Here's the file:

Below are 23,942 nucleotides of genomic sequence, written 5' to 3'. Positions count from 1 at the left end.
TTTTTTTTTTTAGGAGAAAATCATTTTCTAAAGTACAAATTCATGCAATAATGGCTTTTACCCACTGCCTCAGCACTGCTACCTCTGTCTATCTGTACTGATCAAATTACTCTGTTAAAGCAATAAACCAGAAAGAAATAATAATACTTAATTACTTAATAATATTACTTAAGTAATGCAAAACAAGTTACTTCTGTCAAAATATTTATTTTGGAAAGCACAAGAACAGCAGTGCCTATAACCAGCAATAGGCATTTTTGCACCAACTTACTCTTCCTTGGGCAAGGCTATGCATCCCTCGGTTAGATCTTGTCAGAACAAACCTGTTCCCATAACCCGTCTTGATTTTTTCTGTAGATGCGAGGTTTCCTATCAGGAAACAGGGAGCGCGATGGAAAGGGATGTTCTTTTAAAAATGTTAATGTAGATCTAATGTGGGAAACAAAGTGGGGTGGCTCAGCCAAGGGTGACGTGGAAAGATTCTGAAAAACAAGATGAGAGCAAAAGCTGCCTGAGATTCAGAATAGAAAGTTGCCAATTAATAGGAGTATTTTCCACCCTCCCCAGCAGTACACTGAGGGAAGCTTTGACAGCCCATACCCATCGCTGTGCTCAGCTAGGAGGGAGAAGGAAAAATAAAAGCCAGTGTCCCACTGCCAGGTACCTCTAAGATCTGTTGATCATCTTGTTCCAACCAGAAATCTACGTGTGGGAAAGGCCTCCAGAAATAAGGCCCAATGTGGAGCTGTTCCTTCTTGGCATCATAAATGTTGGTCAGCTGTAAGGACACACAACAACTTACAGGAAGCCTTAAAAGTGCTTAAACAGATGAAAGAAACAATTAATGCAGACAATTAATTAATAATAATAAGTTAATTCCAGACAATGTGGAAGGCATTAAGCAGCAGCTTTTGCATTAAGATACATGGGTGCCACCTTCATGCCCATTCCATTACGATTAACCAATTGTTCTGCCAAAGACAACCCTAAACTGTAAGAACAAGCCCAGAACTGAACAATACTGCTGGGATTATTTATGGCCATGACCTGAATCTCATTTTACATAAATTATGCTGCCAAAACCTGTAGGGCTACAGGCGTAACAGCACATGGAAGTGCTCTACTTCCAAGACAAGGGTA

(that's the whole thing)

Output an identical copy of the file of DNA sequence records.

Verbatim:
Below are 23,942 nucleotides of genomic sequence, written 5' to 3'. Positions count from 1 at the left end.
TTTTTTTTTTTAGGAGAAAATCATTTTCTAAAGTACAAATTCATGCAATAATGGCTTTTACCCACTGCCTCAGCACTGCTACCTCTGTCTATCTGTACTGATCAAATTACTCTGTTAAAGCAATAAACCAGAAAGAAATAATAATACTTAATTACTTAATAATATTACTTAAGTAATGCAAAACAAGTTACTTCTGTCAAAATATTTATTTTGGAAAGCACAAGAACAGCAGTGCCTATAACCAGCAATAGGCATTTTTGCACCAACTTACTCTTCCTTGGGCAAGGCTATGCATCCCTCGGTTAGATCTTGTCAGAACAAACCTGTTCCCATAACCCGTCTTGATTTTTTCTGTAGATGCGAGGTTTCCTATCAGGAAACAGGGAGCGCGATGGAAAGGGATGTTCTTTTAAAAATGTTAATGTAGATCTAATGTGGGAAACAAAGTGGGGTGGCTCAGCCAAGGGTGACGTGGAAAGATTCTGAAAAACAAGATGAGAGCAAAAGCTGCCTGAGATTCAGAATAGAAAGTTGCCAATTAATAGGAGTATTTTCCACCCTCCCCAGCAGTACACTGAGGGAAGCTTTGACAGCCCATACCCATCGCTGTGCTCAGCTAGGAGGGAGAAGGAAAAATAAAAGCCAGTGTCCCACTGCCAGGTACCTCTAAGATCTGTTGATCATCTTGTTCCAACCAGAAATCTACGTGTGGGAAAGGCCTCCAGAAATAAGGCCCAATGTGGAGCTGTTCCTTCTTGGCATCATAAATGTTGGTCAGCTGTAAGGACACACAACAACTTACAGGAAGCCTTAAAAGTGCTTAAACAGATGAAAGAAACAATTAATGCAGACAATTAATTAATAATAATAAGTTAATTCCAGACAATGTGGAAGGCATTAAGCAGCAGCTTTTGCATTAAGATACATGGGTGCCACCTTCATGCCCATTCCATTACGATTAACCAATTGTTCTGCCAAAGACAACCCTAAACTGTAAGAACAAGCCCAGAACTGAACAATACTGCTGGGATTATTTATGGCCATGACCTGAATCTCATTTTACATAAATTATGCTGCCAAAACCTGTAGGGCTACAGGCGTAACAGCACATGGAAGTGCTCTACTTCCAAGACAAGGGTA